In early April, former music producer and politician Ronald Savage claimed hip hop pioneer Afrika Bambaataa sexually abused him as a teen during an interview with the New York Daily News. One week later, three other men also accused Bambaattaa of sexual abuse. Bambaataa denied the allegations and said he "never abused anybody" during an interview with Fox 5 in May.
Zulu Nation, the hip hop awareness organization Bambaataa founded in the late 1970s, initially denied the sexual abuse claims in a statement released to the Daily News. They called Savage "mentally challenged" and said "the N.Y. Daily News and its so-called objective reporters have been compromised and controlled by U.S. government intelligence.”
But on Tuesday, the same group apologized to Savage and the other alleged victims in another statement sent to the Daily News. "We extend our deepest and most sincere apologies to the many people who have been hurt by the actions of Afrika Bambaataa and the subsequent poor response of our organization to allegations leveled against him," the statement, which was signed by nearly three dozen Zulu Nation members, said. "To the survivors of apparent sexual molestation by Bambaataa, both those who have come forward and others who have not, we are sorry for what you endured and extend our thanks to those who have spoken out for your bravery in bringing to light that which most of us were sadly unaware of, and others chose not to disclose." The organization promised to educate its members about sexual abuse and to do what they can to seek justice for the alleged victims.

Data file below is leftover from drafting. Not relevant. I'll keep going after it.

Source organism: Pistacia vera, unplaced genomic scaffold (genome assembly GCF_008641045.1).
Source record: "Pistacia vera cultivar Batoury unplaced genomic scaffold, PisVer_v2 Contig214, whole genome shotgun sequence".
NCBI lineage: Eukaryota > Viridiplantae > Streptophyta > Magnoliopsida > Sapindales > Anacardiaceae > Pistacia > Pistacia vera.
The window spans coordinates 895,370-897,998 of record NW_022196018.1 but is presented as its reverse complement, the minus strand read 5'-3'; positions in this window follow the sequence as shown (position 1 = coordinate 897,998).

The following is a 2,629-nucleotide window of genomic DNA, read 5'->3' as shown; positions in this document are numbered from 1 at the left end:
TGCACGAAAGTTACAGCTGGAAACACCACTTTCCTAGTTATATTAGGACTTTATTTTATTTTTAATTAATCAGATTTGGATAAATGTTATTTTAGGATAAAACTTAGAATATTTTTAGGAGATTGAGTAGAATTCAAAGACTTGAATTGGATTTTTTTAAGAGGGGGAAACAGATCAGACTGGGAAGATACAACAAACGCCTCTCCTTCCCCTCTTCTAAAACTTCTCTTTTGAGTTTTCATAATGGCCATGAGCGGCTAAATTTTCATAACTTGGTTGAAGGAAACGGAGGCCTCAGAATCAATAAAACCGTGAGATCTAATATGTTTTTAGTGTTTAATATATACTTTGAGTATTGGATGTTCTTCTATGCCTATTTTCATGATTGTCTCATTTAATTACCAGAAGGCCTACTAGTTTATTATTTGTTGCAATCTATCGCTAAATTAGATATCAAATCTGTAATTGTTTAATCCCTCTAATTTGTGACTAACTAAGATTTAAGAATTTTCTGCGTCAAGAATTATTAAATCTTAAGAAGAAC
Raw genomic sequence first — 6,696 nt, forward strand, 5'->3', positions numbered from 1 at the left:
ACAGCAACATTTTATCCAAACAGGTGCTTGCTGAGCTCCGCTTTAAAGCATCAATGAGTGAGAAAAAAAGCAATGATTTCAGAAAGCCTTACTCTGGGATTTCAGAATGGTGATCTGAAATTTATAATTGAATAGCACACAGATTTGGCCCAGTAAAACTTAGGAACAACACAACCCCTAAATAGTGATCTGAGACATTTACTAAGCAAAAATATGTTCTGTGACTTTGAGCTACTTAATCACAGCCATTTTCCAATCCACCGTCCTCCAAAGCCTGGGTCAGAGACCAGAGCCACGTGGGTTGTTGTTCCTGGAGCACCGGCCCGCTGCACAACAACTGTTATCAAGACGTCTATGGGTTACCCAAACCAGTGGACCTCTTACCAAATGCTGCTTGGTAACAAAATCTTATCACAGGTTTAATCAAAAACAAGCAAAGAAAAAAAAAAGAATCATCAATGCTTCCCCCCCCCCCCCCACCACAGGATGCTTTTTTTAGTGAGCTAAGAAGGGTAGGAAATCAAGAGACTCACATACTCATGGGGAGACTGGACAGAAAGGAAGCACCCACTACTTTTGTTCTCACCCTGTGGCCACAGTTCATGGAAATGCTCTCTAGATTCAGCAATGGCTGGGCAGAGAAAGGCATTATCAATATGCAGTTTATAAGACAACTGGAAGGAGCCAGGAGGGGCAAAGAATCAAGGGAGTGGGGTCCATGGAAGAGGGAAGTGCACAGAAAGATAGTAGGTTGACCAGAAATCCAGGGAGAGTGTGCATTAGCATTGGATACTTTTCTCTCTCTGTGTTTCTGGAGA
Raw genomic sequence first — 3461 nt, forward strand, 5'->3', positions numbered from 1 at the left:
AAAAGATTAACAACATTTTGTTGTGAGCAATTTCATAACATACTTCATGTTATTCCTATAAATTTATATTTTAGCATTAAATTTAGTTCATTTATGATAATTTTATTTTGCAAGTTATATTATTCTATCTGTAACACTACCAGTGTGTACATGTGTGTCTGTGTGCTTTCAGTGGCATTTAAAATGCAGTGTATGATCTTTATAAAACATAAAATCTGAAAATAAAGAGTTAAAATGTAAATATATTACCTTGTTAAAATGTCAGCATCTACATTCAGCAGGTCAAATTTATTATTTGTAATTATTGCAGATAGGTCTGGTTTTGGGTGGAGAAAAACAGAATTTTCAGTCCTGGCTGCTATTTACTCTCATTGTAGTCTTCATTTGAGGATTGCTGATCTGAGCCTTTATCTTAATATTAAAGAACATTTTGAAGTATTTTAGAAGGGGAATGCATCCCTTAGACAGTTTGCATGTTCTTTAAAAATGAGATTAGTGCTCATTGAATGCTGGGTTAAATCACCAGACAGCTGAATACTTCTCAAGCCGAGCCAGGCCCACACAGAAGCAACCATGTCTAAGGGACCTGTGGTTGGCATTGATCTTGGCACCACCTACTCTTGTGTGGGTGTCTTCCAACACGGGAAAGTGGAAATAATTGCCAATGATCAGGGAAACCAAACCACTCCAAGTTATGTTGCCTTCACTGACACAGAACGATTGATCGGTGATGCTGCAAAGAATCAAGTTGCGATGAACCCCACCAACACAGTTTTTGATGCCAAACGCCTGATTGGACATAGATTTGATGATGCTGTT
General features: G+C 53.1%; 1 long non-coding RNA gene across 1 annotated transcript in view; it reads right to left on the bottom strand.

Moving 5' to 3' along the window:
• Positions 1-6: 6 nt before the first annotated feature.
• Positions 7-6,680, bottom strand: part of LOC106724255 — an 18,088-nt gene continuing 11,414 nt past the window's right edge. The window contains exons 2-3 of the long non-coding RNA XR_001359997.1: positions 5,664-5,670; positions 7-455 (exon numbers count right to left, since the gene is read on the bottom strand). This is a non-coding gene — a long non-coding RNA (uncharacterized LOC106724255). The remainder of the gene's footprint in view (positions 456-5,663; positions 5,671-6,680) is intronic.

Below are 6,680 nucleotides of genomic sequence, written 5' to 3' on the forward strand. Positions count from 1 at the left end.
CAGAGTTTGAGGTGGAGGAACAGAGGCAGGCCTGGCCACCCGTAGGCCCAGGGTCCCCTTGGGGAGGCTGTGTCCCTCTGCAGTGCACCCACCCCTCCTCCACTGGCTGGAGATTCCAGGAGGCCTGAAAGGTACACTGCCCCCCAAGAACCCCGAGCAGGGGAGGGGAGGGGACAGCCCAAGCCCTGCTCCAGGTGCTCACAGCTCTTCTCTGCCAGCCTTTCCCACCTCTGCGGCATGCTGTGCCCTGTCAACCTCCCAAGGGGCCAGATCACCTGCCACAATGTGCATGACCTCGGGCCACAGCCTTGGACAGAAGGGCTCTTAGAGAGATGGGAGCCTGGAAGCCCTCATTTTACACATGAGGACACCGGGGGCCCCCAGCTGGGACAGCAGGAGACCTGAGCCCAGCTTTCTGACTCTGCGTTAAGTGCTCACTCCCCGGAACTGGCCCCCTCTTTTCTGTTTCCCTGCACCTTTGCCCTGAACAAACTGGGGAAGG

Zulu King EL One, the Zulu Nation's coordinator for the New York, New Jersey, and Connecticut area and one of the leaders to sign the apology, told the Daily News that the initial statement was written by Bambaataa's friends and didn't represent the majority of Zulu Nation's opinions. "Most of the membership would like to hear what the victims have to say," Zulu King EL One said.
However, Savage told Complex that he believed the apology was "too little too late" and was offered "just to save face."
"The older leadership knew about this for decades and did nothing about it," he said. "They covered it up to continue to get a pay day. I am very much still in shock on how they first came out because they felt no one else would be strong enough like I was to speak the truth about Bambaataa."
He added that "if the Zulu Nation means well, they need to change the name and stand fully on their own [without] this man who has hurt many people. I am looking for the law to be changed so Bambaataa could finally face what he very well has coming to him, a cell."
Zulu King EL One told Complex by phone on Wednesday that Bambaataa was removed from the organization after the accusations came out. "We have to rid ourselves of any potentially dangerous members and leaders," he said. He also said Zulu Nation will be participating in a march in Brooklyn on June 5 to lift the statute of limitations for victims of sexual abuse so that perpetrators of crimes like the one Bambaataa's accused of can still be convicted long after the incident.
"If there are other victims that may be out there, we just want them to come forward and know that we stand behind the victims," Zulu King EL One added. "We wanted to take a stance and let the world know we're not for bashing any victims."
Zulu Nation and Afrika Bambaata did not immediately return Complex's request for comment.